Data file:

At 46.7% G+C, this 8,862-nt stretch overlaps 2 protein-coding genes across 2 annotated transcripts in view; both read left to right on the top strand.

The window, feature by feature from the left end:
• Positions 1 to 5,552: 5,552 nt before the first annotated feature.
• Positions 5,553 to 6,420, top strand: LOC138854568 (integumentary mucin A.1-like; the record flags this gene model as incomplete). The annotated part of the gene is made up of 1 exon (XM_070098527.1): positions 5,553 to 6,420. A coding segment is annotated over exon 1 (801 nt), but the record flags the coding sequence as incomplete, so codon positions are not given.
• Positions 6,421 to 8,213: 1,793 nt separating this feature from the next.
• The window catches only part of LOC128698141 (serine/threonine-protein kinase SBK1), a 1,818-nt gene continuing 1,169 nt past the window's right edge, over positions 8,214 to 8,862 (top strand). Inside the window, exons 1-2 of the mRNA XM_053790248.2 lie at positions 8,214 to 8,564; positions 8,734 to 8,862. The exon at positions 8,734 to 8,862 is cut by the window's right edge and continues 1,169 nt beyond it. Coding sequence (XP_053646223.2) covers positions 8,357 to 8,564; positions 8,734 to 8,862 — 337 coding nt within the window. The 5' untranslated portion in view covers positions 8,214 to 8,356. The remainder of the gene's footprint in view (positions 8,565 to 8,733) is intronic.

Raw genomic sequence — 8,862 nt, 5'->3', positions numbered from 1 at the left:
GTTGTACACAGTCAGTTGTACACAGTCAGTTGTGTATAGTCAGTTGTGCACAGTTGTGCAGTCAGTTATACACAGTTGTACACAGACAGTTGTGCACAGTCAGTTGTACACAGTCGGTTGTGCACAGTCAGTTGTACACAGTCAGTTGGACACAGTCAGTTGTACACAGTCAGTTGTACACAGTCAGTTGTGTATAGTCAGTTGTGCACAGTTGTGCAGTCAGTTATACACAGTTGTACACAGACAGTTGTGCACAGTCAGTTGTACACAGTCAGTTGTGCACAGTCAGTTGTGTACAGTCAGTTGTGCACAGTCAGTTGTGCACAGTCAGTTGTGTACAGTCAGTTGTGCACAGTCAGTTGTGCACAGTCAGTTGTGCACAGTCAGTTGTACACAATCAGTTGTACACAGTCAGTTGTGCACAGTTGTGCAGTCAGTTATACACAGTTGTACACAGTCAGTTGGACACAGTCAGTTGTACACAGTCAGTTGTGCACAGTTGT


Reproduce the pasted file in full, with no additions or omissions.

At 46.7% G+C, this 8,862-nt stretch overlaps 2 protein-coding genes across 2 annotated transcripts in view; both read left to right on the top strand.

The window, feature by feature from the left end:
• Positions 1 to 5,552: 5,552 nt before the first annotated feature.
• Positions 5,553 to 6,420, top strand: LOC138854568 (integumentary mucin A.1-like; the record flags this gene model as incomplete). The annotated part of the gene is made up of 1 exon (XM_070098527.1): positions 5,553 to 6,420. A coding segment is annotated over exon 1 (801 nt), but the record flags the coding sequence as incomplete, so codon positions are not given.
• Positions 6,421 to 8,213: 1,793 nt separating this feature from the next.
• The window catches only part of LOC128698141 (serine/threonine-protein kinase SBK1), a 1,818-nt gene continuing 1,169 nt past the window's right edge, over positions 8,214 to 8,862 (top strand). Inside the window, exons 1-2 of the mRNA XM_053790248.2 lie at positions 8,214 to 8,564; positions 8,734 to 8,862. The exon at positions 8,734 to 8,862 is cut by the window's right edge and continues 1,169 nt beyond it. Coding sequence (XP_053646223.2) covers positions 8,357 to 8,564; positions 8,734 to 8,862 — 337 coding nt within the window. The 5' untranslated portion in view covers positions 8,214 to 8,356. The remainder of the gene's footprint in view (positions 8,565 to 8,733) is intronic.

Raw genomic sequence — 8,862 nt, 5'->3', positions numbered from 1 at the left:
GTTGTACACAGTCAGTTGTACACAGTCAGTTGTGTATAGTCAGTTGTGCACAGTTGTGCAGTCAGTTATACACAGTTGTACACAGACAGTTGTGCACAGTCAGTTGTACACAGTCGGTTGTGCACAGTCAGTTGTACACAGTCAGTTGGACACAGTCAGTTGTACACAGTCAGTTGTACACAGTCAGTTGTGTATAGTCAGTTGTGCACAGTTGTGCAGTCAGTTATACACAGTTGTACACAGACAGTTGTGCACAGTCAGTTGTACACAGTCAGTTGTGCACAGTCAGTTGTGTACAGTCAGTTGTGCACAGTCAGTTGTGCACAGTCAGTTGTGTACAGTCAGTTGTGCACAGTCAGTTGTGCACAGTCAGTTGTGCACAGTCAGTTGTACACAATCAGTTGTACACAGTCAGTTGTGCACAGTTGTGCAGTCAGTTATACACAGTTGTACACAGTCAGTTGGACACAGTCAGTTGTACACAGTCAGTTGTGCACAGTTGT